Functional categories of BdbZIP10-bound genes. Each square represent a single gene ontology class. White boxes were not significantly enriched. Yellow boxes represent groups of genes that are significantly enriched at 0.01 < P < 0.05. Orange boxes are significant at P < 0.01

Expression analysis of genes from enriched Gene Ontology (GO) categories

Expression levels of several genes from the enriched GO categories with ChIP-fold enrichment greater than ten were analyzed in the presence (paraquat treated) or absence (water treated) of oxidative stress in BdbZIP10-GFP OE and WT plants (Table 2). Since a value of one represents equivalent expression, ranges that surrounded, but included one, were not considered to have significantly different expression. Five genes related to zinc transport were analyzed and four of these genes were found to be up-regulated in nonstressed BdZIP10 OE compared to nonstressed WT plants (Bradi2g33110.1, Bradi2g22520.1, Bradi1g53680.1, Bradi3g17900.1), while expression of Bradi5g21580.1 was similar in nonstressed WT and BdbZIP10 OE plants (Table 2). These zinc transporter genes were down regulated in BdbZIP10-GFP OE plants treated with paraquat compared to the transgenic control treatment, but were variable in their response in WT plants treated with paraquat compared to control WT plants; Bradi2g33110.1 was down regulated, Bradi1g53680.1 tended towards down regulation, and Bradi2g22520.1 was upregulated, while the other genes had equivalent expression. All of these genes, except Bradi5g21580.1, were increased in BdbZIP10-GFP OE plants when compared to WT under both control and oxidative stress conditions. Expression of Bradi2g22520.1 and Bradi1g53680.1, both having zinc ion transmembrane transporter activity, were increased over 30 fold in BdbZIP10-GFP OE plants compared to WT under control conditions. Some genes, such as Bradi1g68300 (Acyl-CoA-Binding protein) were similarly induced in both the BdbZIP10-GFP OE and WT under oxidative stress (paraquat treatment), but showed no expression differences between transgenic and WT plants under stressed and control conditions (Table 2). Similarly, a stress up-regulated Nod19 gene was increased in both BdbZIP10-GFP OE and WT plants when exposed to paraquat, with slightly higher induction in the WT plants; and slightly increased expression in BdbZIP10-GFP OE plants compared to WT plants under control conditions (Table 2). A bacterial-like globin gene (Bradi1g37100) showed slightly reduced expression in the transgenic plants when treated with paraquat compared to transgenics treated with water, and was expressed at higher levels in the BdbZIP10-GFP OE plants compared to the WT under both control and paraquat conditions (Table 2). Expression of an isoamyl acetate-hydrolyzing esterase (Bradi1g49020) was increased in WT plants and slightly decreased in BdbZIP10-GFP OE plants treated with paraquat compared to untreated plants. Transgenic BdbZIP10-GFP OE plants had increased isoamyl acetate-hydrolyzing esterase expression levels compared to WT plants in the control treatment and slightly decreased levels with paraquat treatment (Table 2).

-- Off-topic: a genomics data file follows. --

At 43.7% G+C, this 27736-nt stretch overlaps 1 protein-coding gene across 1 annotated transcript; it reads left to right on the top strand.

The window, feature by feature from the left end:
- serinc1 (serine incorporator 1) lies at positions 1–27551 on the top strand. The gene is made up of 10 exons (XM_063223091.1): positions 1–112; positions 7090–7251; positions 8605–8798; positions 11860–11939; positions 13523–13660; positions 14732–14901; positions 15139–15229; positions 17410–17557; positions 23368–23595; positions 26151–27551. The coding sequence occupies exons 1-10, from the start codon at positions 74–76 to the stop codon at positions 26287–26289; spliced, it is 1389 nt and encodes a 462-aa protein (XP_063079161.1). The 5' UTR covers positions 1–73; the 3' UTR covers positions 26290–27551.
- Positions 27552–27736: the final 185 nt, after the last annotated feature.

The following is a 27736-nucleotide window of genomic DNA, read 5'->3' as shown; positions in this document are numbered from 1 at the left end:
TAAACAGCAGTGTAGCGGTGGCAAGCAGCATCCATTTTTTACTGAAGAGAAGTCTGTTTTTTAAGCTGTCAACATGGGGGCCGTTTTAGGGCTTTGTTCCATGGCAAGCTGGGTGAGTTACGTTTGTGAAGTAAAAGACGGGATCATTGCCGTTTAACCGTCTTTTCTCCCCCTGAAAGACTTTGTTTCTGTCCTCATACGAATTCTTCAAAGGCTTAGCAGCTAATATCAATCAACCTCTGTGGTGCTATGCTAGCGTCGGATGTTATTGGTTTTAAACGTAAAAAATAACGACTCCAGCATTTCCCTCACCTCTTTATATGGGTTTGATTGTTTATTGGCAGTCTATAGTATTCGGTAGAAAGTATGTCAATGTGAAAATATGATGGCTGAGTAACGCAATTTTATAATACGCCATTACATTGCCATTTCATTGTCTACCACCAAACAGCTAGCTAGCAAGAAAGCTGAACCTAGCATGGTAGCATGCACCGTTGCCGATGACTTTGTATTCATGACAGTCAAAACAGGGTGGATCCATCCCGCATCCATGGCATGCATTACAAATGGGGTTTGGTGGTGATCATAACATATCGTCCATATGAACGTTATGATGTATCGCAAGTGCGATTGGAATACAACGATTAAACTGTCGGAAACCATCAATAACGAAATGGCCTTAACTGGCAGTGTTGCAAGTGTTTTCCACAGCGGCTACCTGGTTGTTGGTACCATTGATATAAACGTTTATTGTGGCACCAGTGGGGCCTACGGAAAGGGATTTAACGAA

Table 2

Expression analysis of select genes

 

Paraquat treatment compared to water

BdbZIP10-GFP OE

Compared to WT

Putative function

Phytozome/Panther

Gene Name

BdbZIP10-GFP OE

WT

Water

Paraquat

Bradi2g33110.1

0.2–0.48

0.24–0.33

2.0–4.1

2.1–4.9

Bradi2g33110.1.p - zinc ion transmembrane transporter activity

Bradi2g22520.1

0.28–0.62

2.1–2.8

52.8–93.1

8.1–18.2

Zinc ion transmembrane transporter activity

Bradi1g53680.1

0.05–0.14

0.24–1.17

30–123

5.4–18.1

High affinity zinc uptake

transmembrane transporter activity

Bradi3g17900.1

0.27–0.68

0.6–1.2

6.4–14.8

3.1–7.8

Zinc ion transmembrane

transporter activity

Bradi5g21580.1

0.16–0.25

0.8–1.2

1.1–2.4

1.0–1.4

High affinity zinc uptake

transmembrane transporter activity

Bradi1g68300

3.9–5.2

3.9–5.1

0.8–1.2

0.9–1.3

PTHR23310:SF14-Protein ACBP-7

Bradi1g37100

0.59–0.81

0.72–1.63

2.7–5.9

2.1–3.0

PF01152 – Bacterial-like globin; Thoredoxin peroxidase

Bradi1g49020

0.4–0.6

3.3–7.4

3.4–8.0

0.4–0.6

PTHR14209//PTHR14209:SF7- Isoamyl acetate-hydrolyzing esterase 1

Bradi3g41600

3.9–5.2

7.8–13.1

1.2–1.7

0.5–0.7

Stress up-regulated Nod19

(SURNod19)